I don’t know if she didn’t like the distance she now has to drive, if she was upset that new members were coming in, or the new practices they implemented; I do know, however, that she was not happy and did not either care or realize that she let it show. Getting in our ‘rightness’ leads to resisting change of any type: our thoughts, our way. The question to ask is: if you would rather be right in your way or to be happier? The thought here is that you win so I lose but, in the grand scheme of things, no one is winning.
You can either wait and see, or go along with, the change or you can resist. You never know if the change may actually be enjoyable but when you think negative, you get negative and are not open. As we can never know an outcome, stop trying to control it. Be open enough to ‘go with the flow’ and wait it out; this will allow you time to make an informed decision for how you want to proceed from then on. Going back to the woman I spoke of earlier, she can either go to another church or she can give it time to see how things go. I prayed that she opens her heart enough to find out.
We all have the ability to assess how we respond to adverse situations and unplanned change; we also have the ability to learn to control how we view those situations and our responses. Go back and think of a time when you had an unplanned event and how you looked at it and how your responded; rate the magnitude of the event (finances, job loss, divorce, etc. all have high magnitudes), and then begin developing solutions to fall back on. Challenge and reframe your thoughts so you feel more in control. I pray that you open your heart enough to find out.

Life Lessons from a Golf Pro

I love reading inspirational stories of how people made it to their success. One of these is Gary Player, a professional golfer, who has shared his personal ‘commandments’ – the life lessons he has lived by and you can, too; hope you enjoy:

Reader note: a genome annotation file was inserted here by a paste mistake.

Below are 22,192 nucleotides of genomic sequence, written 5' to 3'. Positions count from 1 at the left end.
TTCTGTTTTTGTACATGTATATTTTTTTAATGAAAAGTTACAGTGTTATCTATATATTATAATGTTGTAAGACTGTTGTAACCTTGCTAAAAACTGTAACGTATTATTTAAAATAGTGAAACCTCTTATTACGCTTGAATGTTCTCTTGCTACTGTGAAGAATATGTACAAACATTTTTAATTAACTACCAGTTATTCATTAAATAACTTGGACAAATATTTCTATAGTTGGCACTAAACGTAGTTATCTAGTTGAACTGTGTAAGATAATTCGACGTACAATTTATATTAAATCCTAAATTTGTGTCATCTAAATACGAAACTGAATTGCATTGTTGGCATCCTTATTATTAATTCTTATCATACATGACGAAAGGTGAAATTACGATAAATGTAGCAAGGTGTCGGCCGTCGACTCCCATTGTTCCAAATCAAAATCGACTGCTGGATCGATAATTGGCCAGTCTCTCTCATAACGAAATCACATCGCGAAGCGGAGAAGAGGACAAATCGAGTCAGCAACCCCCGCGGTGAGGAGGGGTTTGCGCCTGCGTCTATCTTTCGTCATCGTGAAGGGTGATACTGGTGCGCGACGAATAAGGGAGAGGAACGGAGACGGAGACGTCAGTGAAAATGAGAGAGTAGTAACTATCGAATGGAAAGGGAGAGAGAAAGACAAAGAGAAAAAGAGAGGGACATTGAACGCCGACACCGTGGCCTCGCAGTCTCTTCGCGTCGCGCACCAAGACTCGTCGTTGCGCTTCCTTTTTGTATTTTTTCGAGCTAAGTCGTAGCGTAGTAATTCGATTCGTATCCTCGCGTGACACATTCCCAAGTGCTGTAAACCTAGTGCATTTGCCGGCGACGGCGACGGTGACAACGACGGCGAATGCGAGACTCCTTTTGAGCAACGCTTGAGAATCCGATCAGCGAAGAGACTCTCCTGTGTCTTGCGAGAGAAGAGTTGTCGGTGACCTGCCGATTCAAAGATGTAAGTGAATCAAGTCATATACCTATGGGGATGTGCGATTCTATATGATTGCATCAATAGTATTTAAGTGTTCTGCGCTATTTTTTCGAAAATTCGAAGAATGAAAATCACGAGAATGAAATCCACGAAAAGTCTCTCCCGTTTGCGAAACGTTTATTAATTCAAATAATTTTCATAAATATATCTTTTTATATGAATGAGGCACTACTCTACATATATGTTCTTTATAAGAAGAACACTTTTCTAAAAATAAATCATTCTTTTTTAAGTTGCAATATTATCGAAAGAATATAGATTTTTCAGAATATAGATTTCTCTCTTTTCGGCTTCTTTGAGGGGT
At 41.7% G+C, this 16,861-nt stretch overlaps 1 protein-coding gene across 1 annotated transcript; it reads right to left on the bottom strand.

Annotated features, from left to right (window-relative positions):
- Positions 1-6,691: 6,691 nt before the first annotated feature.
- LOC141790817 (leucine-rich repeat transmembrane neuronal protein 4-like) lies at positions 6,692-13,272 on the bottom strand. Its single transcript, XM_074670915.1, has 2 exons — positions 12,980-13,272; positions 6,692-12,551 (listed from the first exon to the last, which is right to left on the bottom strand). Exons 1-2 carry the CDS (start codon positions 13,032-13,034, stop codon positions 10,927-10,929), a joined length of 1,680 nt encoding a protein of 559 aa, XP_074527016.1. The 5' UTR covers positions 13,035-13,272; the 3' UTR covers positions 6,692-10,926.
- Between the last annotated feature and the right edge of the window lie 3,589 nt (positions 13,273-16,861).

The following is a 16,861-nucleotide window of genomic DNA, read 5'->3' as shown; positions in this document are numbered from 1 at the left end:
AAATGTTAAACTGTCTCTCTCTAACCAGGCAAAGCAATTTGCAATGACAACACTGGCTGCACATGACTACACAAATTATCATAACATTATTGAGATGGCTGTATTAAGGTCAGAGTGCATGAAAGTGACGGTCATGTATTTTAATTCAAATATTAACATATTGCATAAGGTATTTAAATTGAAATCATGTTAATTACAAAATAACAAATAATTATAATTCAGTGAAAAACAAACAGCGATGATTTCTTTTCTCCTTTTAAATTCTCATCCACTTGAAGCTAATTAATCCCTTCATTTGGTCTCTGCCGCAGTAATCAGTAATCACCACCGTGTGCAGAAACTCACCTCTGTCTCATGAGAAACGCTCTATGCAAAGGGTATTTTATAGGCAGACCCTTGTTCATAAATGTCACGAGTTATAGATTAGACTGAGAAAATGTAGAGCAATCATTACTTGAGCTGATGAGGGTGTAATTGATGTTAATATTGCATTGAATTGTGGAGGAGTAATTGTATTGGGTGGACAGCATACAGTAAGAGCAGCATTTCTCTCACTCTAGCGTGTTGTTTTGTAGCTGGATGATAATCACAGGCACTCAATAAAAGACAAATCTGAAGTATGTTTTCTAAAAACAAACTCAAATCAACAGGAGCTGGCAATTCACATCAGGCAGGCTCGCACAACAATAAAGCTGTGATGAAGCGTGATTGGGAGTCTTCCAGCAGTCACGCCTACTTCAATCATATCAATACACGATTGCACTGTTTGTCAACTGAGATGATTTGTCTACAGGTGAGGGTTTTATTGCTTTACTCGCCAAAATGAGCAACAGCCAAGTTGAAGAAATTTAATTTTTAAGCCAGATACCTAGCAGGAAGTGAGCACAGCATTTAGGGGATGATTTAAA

1. Change is the price of survival
  2. Everything in business is negotiable, except quality
  3. A promise made is a debt incurred
  4. For all we take in life we must pay
  5. Persistence and common sense are more important than intelligence
  6. The fox fears not the man who boasts by night but the man who rises early in the morning
  7. Accept the advice of the man who loves you, though you like it not apresent
  8. Trust instinct to the end, though you cannot render any reason
  9. The heights of great men reached and kept were not attained by sudden flight, but that while their companies slept were toiling in the night
  10. There is no substitute for personal contact

Forging On – Now That You're in the Habit

Happy July 1st – the first challenge is over and a new month full of possibilities awaits. I love this time as there are so many things to look forward to – most of which I can create. You have the same opportunity.
My reveal is that I’m forging on with a new challenge, although I think I’m doing two. One involves doing at least 10 minutes of exercise a day; I know that doesn’t sound like a lot but, to me who does less than minimal, it is. Although I do dance two -three nights per week, I want to focus on strength, so this may include using the overlooked apparatus I have accumulated or which hold dust. So, I’m pulling out those bands, weights, the big ball, and I might even pull out my step or trampoline.
The other challenge is to be more intentional of how I want my day to go. We all have the opportunity to say how we’d like to feel about our day – our thoughts control our actions. So when I set an intention that I will focus on only positives, I will see them as my brain seeks out the proof (yours does, too). I want to be more open, less judgemental  and forgiving of myself (and others), and to worry less about what others are doing. I want to be intentional about what I’m doing – this now is me accepting responsibility for me.
Saying this is transparent (and a little scary) but I feel positive and honoring my intentions. I encourage you to keep doing the challenge; whether it is continuing on the journey you have been on or to set new goals. Positive habit breed positive actions and a happier life. Happy TGIF!